Projection: Here’s what I wrote about the former third baseman for the Fighting Irish three years ago prior to the draft:

“Jagielo has two red flags to be wary of: Notre Dame’s home field tends to inflate numbers and his strikeout rate, 13.7%, while not high, is a bit of concern given his average power. He won’t be a star, but he could be a solid-average everyday player, peaking with 15 or so homeruns and a .260/.330/.420 line. And, of course, a lot of that will hinge on his ability to his southpaws.”

Jagielo has elevated the ball – and subsequently hit far more dingers – with a higher frequency since entering professional baseball. He’s shown a solid-average eye at the plate and has handled lefties without too much of an issue either. Just as I wrote three years ago, his offensive ceiling resides somewhere close to a .260/.330/.420 line – assuming, of course, that his injuries won’t hold him back.

Ceiling: 2.5- to 3.0-win player

Risk: Moderate

MLB ETA: 2016/2017


6. Keury Mella, RHP                                                       
Born: 08/02/93 Age: 22 Bats: R Top CALs: Allen Harrington, Jon Kibler,

Jhoulys Chacin, Danny Miranda, Dustin Antolin

Height: 6-2 Weight: 200 Throws: R

YEAR Age Level IP W L ERA FIP K/9 BB/9 K% BB% HR/9 LOB%
2013 19 R 36.0 3 2 2.25 2.73 10.25 2.75 27.7% 7.4% 0.00 73.9%
2014 20 A- 19.7 1 1 1.83 3.01 9.15 2.75 24.7% 7.4% 0.00 79.2%
2014 20 A 66.3 3 3 3.93 2.79 8.55 1.76 22.0% 4.6% 0.14 60.5%
2015 21 A+ 81.7 5 3 3.31 3.79 9.15 2.87 24.0% 7.5% 0.55 66.7%
2015 21 A+ 21.3 3 1 2.95 4.62 9.70 6.33 25.3% 16.5% 0.84 83.3%

Background: Cincinnati acquired the 6-foot-2, 200-pound right-hander as part of straight-up one-for-one swap with San Francisco that sent free-agent-to-be Mike Leake to the Bay Area. And after another solid season in which Mella missed a whole lot of bats with above-average control, the deal looks like a win-win for both organizations. Mella spent the entire season hurling gems in High Class A where he would make 16 starts in the California League and another four starts in the Florida State League following his trade. The Dominican-born hurler finished the year by fanning 24.3% and walking 9.4% of the total batters he faced en route to totaling a 3.23 ERA. For his career, Mella is averaging 9.3 punch outs and 3.0 walks per nine innings.

Projection: Mella’s one of those intriguing, sneaky good arms that nobody’s really talking about – yet. And some of that may be from the fact that he’s totaled just 293.2 career innings, spanning parts of four seasons. But they’re some pretty impressive innings nonetheless. His four-game stint in the Cincinnati organization muddied the waters a bit in terms of his overall production, especially his walk numbers. But make no mistake about it – Mella owns above-average control. He’s likely headed to Class AA in 2016 and has a chance of finishing it in the International League. Sneaky good #4-type arm.

Ceiling: 1.5- to 2.0-win player

Risk: Moderate

MLB ETA: 2017


7. Cody Reed, LHP                                                      
Born: 04/15/93 Age: 23 Bats: L Top CALs: Aaron Blair, Gil De La Vara,

Justin De Fratus, Brad Meyers, Jhonny Nunez

Height: 6-5 Weight: 220 Throws: L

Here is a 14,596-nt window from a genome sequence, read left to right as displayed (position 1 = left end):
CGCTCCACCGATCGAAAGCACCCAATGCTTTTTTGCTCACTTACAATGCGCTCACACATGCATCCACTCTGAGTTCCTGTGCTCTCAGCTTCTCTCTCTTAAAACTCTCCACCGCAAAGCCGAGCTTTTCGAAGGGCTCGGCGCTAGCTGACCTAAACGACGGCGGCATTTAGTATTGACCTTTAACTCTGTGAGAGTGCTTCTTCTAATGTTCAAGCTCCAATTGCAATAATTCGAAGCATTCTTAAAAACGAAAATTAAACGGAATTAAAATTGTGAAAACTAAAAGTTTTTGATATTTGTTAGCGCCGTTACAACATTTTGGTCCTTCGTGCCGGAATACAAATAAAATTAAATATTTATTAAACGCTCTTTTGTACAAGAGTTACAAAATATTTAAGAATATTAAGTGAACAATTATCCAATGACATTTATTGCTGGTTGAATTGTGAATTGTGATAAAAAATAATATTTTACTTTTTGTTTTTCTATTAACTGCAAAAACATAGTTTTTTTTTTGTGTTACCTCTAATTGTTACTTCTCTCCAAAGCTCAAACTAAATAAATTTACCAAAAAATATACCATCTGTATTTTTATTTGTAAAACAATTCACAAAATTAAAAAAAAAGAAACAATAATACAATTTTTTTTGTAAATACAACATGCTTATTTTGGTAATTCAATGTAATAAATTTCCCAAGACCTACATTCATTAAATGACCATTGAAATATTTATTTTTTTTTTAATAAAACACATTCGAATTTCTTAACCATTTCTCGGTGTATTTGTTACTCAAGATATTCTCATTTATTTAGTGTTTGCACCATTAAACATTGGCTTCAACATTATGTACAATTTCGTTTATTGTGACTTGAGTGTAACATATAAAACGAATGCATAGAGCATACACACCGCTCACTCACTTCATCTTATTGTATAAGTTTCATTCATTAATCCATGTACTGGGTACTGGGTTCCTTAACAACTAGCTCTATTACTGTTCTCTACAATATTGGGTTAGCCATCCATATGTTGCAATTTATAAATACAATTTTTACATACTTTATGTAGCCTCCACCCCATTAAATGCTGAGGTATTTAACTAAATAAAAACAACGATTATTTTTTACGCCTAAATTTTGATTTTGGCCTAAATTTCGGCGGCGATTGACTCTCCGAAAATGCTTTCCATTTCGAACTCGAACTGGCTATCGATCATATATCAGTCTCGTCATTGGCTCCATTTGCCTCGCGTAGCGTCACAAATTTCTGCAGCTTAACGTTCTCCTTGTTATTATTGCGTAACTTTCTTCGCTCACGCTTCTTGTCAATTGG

YEAR Age Level IP W L ERA FIP K/9 BB/9 K% BB% HR/9 LOB%
2013 20 R 29.7 0 1 6.07 5.13 7.58 6.98 17.2% 15.9% 0.00 58.6%
2014 21 A 84.0 3 9 5.46 4.37 6.21 3.86 15.0% 9.3% 0.54 56.9%
2015 22 A+ 67.3 5 5 2.14 2.75 8.69 2.41 23.4% 6.5% 0.40 80.7%
2015 22 AA 28.7 2 2 3.45 4.27 5.97 2.51 15.8% 6.7% 0.94 61.7%
2015 22 AA 49.7 6 2 2.17 2.24 10.87 2.90 29.9% 8.0% 0.18 77.3%

Background: The first signs of rebuild – that dreaded word – occurred when the Reds’ front office, led by the underappreciated Walt Jocketty, shipped off veteran ace and free-agent-to-be Johnny Cueto to the eventual World Champs for former TCU ace Brandon Finnegan, John Lamb, and Reed, a massive 6-foot-5, 220-pound lefty out of Northwest Mississippi Community College. Reed, a 2013 second round pick, had a massive coming out party in 2015. After posting some lackluster – or worse – peripherals across his first two stints in professional ball, Reed blew away the Carolina League competition for 13 games; he posted a 65-to-18 strikeout-to-walk ratio to go along with a 2.14 ERA with Wilmington. Kansas City would bump the big southpaw up to Northwest Arkansas in the Texas League for five starts before the midseason deal. Cincinnati would keep Reed in Class AA for another eight starts – eight very, very dominant starts. Overall, he finished the year with 144 punch outs, 42 walks, and an aggregate 2.41 ERA.

Projection: Reed looked like the second coming of Koufax in his brief tenure in the Reds’ system late last year. Of his eight starts, he fanned 10 or more twice and at least eight batters three other times. And he coughed up 10 of his 12 earned runs in two disastrous outings. His control has been trending in the right direction since his horrible debut and it now grades out as above-average. He has an innings eater body, generates a solid amount of groundballs, and a potential above-average big league ability to miss bats. Reed could develop into a #3/#4 type arm.    

Ceiling: 2.5-win player

Risk: Moderate to High

MLB ETA: 2016


8. Tyler Stephenson, C                                                
Born: 08/16/96 Age: 19 Bats: R Top CALs: Jobduan Morales, Tomas Nido,

Oberto Munoz, Pedro Gonzalez, Jose Garcia

Height: 6-4 Weight: 225 Throws: R

2015 18 R 219 15 0 1 0.268 0.352 0.361 0.093 10.0% 19.2% 90

Background: The Reds have drafted just three prep catchers in the first round of the draft since 1965: Danny Lamar (1979), Devin Mesoraco (2007), and Stephenson. The first backstop taken last June, Stephenson had a solid debut as he transitioned to the professional game, hitting .268/.352/.361 in 54 games with Billings.